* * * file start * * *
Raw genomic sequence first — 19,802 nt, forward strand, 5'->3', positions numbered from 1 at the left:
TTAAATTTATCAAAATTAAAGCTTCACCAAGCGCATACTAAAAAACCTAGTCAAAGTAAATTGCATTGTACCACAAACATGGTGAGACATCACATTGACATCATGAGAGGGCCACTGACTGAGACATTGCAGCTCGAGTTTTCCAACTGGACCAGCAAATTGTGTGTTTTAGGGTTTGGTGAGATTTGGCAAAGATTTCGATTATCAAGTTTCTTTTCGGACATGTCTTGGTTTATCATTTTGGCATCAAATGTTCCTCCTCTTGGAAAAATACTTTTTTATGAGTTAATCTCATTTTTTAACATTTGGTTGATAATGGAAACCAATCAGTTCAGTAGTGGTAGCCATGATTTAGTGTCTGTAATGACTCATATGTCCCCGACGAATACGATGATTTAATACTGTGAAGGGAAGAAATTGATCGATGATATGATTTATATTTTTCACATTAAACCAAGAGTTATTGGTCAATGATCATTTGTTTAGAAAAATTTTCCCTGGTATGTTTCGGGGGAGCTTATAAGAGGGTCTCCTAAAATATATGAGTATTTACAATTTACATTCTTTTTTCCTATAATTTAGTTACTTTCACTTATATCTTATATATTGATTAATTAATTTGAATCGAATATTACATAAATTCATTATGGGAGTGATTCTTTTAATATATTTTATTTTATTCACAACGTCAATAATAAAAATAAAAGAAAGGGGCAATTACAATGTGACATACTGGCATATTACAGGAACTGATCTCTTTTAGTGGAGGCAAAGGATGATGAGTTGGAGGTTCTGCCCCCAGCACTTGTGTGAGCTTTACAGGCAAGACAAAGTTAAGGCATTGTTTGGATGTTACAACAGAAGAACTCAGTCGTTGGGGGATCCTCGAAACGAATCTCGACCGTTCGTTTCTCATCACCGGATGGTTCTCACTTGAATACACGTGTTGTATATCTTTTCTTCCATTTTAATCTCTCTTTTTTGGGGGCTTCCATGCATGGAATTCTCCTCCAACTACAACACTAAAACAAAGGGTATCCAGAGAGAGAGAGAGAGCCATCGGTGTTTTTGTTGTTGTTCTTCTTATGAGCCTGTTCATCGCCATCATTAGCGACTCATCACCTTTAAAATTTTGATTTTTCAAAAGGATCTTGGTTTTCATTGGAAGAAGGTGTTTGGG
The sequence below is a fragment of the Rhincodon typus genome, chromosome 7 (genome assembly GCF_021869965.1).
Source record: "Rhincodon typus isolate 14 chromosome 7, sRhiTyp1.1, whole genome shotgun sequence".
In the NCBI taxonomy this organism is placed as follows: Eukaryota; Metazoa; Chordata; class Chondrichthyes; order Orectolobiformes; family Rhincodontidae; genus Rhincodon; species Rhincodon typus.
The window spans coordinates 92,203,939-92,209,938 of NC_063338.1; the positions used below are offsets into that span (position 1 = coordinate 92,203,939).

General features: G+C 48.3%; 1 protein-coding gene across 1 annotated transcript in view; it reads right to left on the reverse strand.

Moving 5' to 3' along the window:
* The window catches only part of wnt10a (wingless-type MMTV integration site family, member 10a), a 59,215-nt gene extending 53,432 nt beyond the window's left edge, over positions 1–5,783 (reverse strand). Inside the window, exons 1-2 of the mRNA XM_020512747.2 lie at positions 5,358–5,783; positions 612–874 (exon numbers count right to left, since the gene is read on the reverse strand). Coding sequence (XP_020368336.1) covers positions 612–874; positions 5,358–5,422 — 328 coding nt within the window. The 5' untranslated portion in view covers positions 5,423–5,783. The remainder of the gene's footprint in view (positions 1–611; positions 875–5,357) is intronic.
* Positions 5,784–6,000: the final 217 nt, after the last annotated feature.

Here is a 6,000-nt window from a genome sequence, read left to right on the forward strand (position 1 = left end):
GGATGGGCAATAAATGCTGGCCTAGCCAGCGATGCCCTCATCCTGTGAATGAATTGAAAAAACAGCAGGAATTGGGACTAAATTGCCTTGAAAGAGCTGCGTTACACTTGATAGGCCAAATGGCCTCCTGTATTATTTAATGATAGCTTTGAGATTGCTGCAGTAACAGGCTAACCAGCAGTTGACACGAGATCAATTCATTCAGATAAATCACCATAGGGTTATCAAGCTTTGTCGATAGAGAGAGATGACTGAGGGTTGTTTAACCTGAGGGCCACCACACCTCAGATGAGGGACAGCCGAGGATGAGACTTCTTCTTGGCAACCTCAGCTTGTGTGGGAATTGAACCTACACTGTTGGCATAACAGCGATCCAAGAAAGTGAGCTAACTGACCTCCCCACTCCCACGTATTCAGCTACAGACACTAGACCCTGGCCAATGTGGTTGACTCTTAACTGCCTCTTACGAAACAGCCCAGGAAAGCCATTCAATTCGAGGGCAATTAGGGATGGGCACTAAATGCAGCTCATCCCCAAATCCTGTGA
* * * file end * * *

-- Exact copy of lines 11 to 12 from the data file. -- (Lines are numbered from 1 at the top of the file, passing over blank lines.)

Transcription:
Here is a 6,000-nt window from a genome sequence, read left to right on the forward strand (position 1 = left end):
GGATGGGCAATAAATGCTGGCCTAGCCAGCGATGCCCTCATCCTGTGAATGAATTGAAAAAACAGCAGGAATTGGGACTAAATTGCCTTGAAAGAGCTGCGTTACACTTGATAGGCCAAATGGCCTCCTGTATTATTTAATGATAGCTTTGAGATTGCTGCAGTAACAGGCTAACCAGCAGTTGACACGAGATCAATTCATTCAGATAAATCACCATAGGGTTATCAAGCTTTGTCGATAGAGAGAGATGACTGAGGGTTGTTTAACCTGAGGGCCACCACACCTCAGATGAGGGACAGCCGAGGATGAGACTTCTTCTTGGCAACCTCAGCTTGTGTGGGAATTGAACCTACACTGTTGGCATAACAGCGATCCAAGAAAGTGAGCTAACTGACCTCCCCACTCCCACGTATTCAGCTACAGACACTAGACCCTGGCCAATGTGGTTGACTCTTAACTGCCTCTTACGAAACAGCCCAGGAAAGCCATTCAATTCGAGGGCAATTAGGGATGGGCACTAAATGCAGCTCATCCCCAAATCCTGTGA